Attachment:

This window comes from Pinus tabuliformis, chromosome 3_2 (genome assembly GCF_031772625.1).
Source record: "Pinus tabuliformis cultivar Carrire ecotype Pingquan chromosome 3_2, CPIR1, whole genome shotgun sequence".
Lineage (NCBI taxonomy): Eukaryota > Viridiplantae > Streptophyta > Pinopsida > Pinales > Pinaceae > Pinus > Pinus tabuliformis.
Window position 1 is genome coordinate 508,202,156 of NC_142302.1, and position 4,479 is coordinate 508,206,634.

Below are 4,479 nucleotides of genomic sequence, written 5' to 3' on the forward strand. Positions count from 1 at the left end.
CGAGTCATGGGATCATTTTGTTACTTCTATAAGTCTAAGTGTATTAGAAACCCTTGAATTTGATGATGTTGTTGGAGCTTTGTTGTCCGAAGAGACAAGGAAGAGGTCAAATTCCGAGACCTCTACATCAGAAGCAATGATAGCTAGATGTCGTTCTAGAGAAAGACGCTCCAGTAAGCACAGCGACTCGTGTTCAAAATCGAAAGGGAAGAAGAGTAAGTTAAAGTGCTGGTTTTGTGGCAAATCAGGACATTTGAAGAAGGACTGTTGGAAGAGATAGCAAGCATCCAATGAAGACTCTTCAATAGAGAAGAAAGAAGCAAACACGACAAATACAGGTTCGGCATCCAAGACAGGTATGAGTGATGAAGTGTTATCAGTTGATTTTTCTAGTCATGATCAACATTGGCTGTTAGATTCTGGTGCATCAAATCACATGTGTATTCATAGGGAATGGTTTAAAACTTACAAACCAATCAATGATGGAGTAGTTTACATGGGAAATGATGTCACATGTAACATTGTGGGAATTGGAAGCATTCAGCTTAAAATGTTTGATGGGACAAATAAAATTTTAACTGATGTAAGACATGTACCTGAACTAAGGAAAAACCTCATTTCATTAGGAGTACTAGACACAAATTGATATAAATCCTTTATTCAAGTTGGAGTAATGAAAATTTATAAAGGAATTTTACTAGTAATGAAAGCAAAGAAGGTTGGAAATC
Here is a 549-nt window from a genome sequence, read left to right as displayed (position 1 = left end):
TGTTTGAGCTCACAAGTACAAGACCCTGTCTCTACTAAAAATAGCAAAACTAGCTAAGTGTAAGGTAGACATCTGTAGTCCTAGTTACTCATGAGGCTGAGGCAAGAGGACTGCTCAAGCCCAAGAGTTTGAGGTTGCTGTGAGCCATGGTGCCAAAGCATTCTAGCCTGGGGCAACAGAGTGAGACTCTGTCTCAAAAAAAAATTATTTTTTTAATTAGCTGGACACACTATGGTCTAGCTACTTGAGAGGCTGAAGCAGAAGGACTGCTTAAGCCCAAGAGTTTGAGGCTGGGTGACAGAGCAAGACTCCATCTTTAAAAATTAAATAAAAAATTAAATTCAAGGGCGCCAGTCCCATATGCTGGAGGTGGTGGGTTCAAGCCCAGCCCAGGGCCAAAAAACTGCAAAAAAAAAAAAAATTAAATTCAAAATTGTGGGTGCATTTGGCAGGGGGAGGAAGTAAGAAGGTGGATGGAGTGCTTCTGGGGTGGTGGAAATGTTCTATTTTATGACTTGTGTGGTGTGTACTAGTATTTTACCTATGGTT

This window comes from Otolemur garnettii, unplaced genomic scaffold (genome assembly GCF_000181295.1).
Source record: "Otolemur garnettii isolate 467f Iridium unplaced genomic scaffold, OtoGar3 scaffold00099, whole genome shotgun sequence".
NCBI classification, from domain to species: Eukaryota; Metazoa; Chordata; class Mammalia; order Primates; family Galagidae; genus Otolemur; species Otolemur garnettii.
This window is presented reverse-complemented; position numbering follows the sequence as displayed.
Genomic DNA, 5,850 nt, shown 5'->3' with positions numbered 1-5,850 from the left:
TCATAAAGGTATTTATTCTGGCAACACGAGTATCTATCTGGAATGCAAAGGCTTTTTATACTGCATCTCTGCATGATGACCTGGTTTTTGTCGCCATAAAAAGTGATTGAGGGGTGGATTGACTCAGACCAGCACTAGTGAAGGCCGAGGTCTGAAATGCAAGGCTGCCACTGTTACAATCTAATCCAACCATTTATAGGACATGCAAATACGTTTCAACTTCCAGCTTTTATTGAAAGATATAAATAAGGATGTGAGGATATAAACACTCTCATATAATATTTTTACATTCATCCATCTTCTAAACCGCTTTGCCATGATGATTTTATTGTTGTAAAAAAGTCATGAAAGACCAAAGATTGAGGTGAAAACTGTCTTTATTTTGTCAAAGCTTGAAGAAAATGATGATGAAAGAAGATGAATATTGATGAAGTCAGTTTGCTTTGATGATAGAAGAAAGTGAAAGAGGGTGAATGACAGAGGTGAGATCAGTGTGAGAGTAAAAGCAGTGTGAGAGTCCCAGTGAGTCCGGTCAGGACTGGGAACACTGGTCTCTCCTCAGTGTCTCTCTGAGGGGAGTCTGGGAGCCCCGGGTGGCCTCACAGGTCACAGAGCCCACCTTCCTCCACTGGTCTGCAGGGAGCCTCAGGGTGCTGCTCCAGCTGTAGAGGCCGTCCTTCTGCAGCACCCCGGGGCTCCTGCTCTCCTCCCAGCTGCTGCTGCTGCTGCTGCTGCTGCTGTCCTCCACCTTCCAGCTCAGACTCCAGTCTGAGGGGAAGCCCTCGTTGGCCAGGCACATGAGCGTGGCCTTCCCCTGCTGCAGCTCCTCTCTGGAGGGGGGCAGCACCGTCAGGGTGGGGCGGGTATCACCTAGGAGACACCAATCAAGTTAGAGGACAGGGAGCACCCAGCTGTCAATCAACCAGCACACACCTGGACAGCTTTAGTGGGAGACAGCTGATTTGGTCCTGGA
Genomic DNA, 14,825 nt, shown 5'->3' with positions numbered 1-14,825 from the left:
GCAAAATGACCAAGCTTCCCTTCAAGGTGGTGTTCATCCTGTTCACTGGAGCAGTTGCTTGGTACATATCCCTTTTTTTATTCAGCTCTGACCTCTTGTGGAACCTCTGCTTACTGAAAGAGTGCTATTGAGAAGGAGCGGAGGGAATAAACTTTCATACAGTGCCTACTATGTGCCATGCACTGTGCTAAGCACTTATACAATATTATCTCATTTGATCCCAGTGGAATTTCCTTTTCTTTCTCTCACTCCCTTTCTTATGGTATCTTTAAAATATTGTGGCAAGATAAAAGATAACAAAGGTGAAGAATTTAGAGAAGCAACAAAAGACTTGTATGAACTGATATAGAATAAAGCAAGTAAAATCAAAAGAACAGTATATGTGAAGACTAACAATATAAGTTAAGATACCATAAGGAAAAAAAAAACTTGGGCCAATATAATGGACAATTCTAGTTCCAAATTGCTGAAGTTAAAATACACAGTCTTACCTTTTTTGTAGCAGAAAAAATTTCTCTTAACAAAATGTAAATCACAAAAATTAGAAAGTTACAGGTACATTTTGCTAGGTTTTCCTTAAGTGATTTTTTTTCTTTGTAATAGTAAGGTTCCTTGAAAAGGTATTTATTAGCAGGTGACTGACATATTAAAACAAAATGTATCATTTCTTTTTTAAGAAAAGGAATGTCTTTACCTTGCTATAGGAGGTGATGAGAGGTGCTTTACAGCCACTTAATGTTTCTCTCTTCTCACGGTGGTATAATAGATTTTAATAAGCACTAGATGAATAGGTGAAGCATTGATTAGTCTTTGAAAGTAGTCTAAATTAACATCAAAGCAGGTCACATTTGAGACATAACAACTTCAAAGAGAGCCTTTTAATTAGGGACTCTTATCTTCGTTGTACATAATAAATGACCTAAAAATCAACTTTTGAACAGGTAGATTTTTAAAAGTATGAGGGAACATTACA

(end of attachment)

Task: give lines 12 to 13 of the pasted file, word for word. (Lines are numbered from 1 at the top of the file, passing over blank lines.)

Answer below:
This window is presented reverse-complemented; position numbering follows the sequence as displayed.
Genomic DNA, 5,850 nt, shown 5'->3' with positions numbered 1-5,850 from the left: